Another man and fellow writer who was very taken with H.D.s poetry and obvious talent was D.H. Lawrence. He became a close friend and confidant of H.D.s when Aldington left during the war. Lawrence was the one who visited H.D. and helped her deal with the tragedy of losing her first child in 1915. Even H. D. herself knew that it was Lawrence who really believed in her poetry more than Aldington was. In Compassionate Friendship, H.D. writes of a dream she had where Lawrence appeared to her and told her "Hilda, you are the only one of the whole crowd, who can really write" (54).
"Whose are the dead/and whose the victory?"
HD saw her marriage to Aldington as a war, and the relationship between D.H. Lawrence and Aldington was a battle even after she divorced Aldington. Aldington could never understand H.D. relationships with Lawrence, just as Helen could not reconcile Paris to Achilles. H.D. wrote Helen in Egypt as mediation on the cause of war. She believed that war occurs when a group or culture does not want to bend to the will of the opposition. For H.D. just as cultures can go to war, so can individuals. In her own experience, the men in her life (specifically Pound and Aldington) had tried to force their will on her. In Helen in Egypt, H.D. asks why Helen should be blamed for the war. Helens experience is parallel to H.D.s own experience with the Imagists. Just as Helen suffers from the war and its repercussions, so too did H.D. suffer from the wars in terms of loss.
H.D. finished the poem close to her death and she might still have had questions regarding who the woman behind the muse was. Helen in Egypt, the poem, may have been a way to understand her own identity. Just as Helen was trying to fit into these two opposing cultures (Greek and Trojan), H..D. was trying to fit into a culture that was unlike the period during her childhood. This new era, the 1940s to 1960s, were a period of new technology and a time for rebellion and revolution. There were new things happening everywhere. Just as Helen had to "remember" the past in order to understand, H.D. had to do the same. Both Helen and H.D. must question a patriarchal society to find out who they really are. Helen constantly asks Achilles who Helen is. H.D. asks society who she is through her poetry.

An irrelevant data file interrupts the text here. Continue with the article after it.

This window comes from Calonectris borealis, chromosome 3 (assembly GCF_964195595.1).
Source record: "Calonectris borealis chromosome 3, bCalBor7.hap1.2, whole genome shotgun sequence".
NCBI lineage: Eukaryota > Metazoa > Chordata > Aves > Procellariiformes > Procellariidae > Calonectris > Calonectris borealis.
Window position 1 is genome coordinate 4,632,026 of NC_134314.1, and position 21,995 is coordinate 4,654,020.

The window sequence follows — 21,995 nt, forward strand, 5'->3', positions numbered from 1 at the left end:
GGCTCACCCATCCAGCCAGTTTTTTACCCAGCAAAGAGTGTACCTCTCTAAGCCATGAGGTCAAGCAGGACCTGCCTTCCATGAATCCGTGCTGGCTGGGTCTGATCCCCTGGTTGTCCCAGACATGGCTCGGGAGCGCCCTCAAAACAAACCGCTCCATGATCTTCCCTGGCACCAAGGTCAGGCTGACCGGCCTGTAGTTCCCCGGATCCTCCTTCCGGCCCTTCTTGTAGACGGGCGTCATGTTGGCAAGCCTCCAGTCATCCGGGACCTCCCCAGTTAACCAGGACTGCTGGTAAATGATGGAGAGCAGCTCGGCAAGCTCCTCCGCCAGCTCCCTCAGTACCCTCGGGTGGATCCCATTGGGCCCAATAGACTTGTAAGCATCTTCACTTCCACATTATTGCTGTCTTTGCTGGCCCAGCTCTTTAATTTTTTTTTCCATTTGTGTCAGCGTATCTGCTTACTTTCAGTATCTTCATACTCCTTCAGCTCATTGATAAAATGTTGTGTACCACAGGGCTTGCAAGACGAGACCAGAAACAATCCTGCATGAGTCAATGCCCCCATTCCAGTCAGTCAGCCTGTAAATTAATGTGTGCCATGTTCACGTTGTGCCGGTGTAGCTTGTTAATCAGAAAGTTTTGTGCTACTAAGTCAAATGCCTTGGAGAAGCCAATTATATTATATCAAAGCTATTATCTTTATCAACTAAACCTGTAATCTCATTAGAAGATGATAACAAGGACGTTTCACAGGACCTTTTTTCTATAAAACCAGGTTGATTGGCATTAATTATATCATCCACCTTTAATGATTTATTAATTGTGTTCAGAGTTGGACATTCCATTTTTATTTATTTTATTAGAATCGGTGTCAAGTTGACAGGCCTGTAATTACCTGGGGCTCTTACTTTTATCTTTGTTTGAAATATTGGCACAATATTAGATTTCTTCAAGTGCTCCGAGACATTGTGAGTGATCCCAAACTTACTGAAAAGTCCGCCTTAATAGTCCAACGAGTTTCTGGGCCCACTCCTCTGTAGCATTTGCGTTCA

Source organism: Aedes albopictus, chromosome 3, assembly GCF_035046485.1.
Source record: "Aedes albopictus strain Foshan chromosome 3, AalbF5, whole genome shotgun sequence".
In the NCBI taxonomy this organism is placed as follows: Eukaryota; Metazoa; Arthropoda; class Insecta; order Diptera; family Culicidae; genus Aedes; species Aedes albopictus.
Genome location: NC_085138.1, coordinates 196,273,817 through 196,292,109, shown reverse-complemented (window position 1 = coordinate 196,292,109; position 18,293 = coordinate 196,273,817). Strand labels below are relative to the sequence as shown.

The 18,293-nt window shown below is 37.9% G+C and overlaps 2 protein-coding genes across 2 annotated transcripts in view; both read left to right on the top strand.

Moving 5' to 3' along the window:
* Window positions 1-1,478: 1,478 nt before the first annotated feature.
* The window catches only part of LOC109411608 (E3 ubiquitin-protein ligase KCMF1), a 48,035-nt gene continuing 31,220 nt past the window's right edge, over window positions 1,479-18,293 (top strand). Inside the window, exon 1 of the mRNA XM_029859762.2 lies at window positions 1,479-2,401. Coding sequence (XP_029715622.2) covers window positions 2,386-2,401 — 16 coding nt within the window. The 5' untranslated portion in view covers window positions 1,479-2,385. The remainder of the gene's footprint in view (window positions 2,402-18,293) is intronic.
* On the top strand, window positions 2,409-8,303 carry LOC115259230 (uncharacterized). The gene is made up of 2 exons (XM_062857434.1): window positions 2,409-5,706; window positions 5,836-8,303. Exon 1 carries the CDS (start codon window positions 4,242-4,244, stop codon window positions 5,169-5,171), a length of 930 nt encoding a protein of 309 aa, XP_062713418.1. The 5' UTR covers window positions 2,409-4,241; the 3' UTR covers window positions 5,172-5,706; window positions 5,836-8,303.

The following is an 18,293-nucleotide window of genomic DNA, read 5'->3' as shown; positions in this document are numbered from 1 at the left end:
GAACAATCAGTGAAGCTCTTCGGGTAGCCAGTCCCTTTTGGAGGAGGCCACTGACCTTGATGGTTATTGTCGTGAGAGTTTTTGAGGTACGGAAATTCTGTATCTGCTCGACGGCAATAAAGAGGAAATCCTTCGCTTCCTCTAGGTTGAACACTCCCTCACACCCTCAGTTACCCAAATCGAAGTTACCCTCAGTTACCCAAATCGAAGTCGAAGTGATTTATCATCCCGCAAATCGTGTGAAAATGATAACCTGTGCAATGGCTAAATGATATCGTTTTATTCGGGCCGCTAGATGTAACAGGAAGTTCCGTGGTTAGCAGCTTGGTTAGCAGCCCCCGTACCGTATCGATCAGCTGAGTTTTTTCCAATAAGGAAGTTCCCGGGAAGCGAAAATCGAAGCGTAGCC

"The Pallinode" -- A Defense of Helen
H.D. had found the images of her life substantiated on the tombs of Egypt. The existence of these hieroglyphs in Egypt brought for H.D. a greater understanding of her experiences and how these experiences were recurring realities for all men and women because they told the stories of humanitys joys and sorrows. This proved to Helen and H.D., that these painful experiences must be lived out as they would bring her closer to the truth about herself. It was in this understanding that H.D. was able to bring a level of universality to the poem. As Robinson puts it, "Helen in Egypt is a context for apprehending a womans reality as opposed to a mans" (378). The "Pallinode" represents the first step Helen must take in order for her to grasp the true meaning of herself and of her new direction. The hieroglyphs are the way for her to understand her past and why events took place.
"Leuke" -- Island of Thetis
Like Paris, Aldington too tried constantly to keep in touch with H.D. through letters, trying to convince her that he still cared about their relationship and wanted to pick things off from where they had left. Aldington too was always trying to convince H.D. that Lawrence never really loved her. In "Leuke," H.D. attempts to relate the fall of Troy to the fall of her marriage with Aldington. Aldington could not understand H.D. and her poetry. To him, poetry was a way to make money; it was something he did for the public. But for H.D., life was consumed by poetry. H.D. soon realized that the failure of their marriage was not just due to his infidelity but also because she could no longer respect him for his hypocrisy.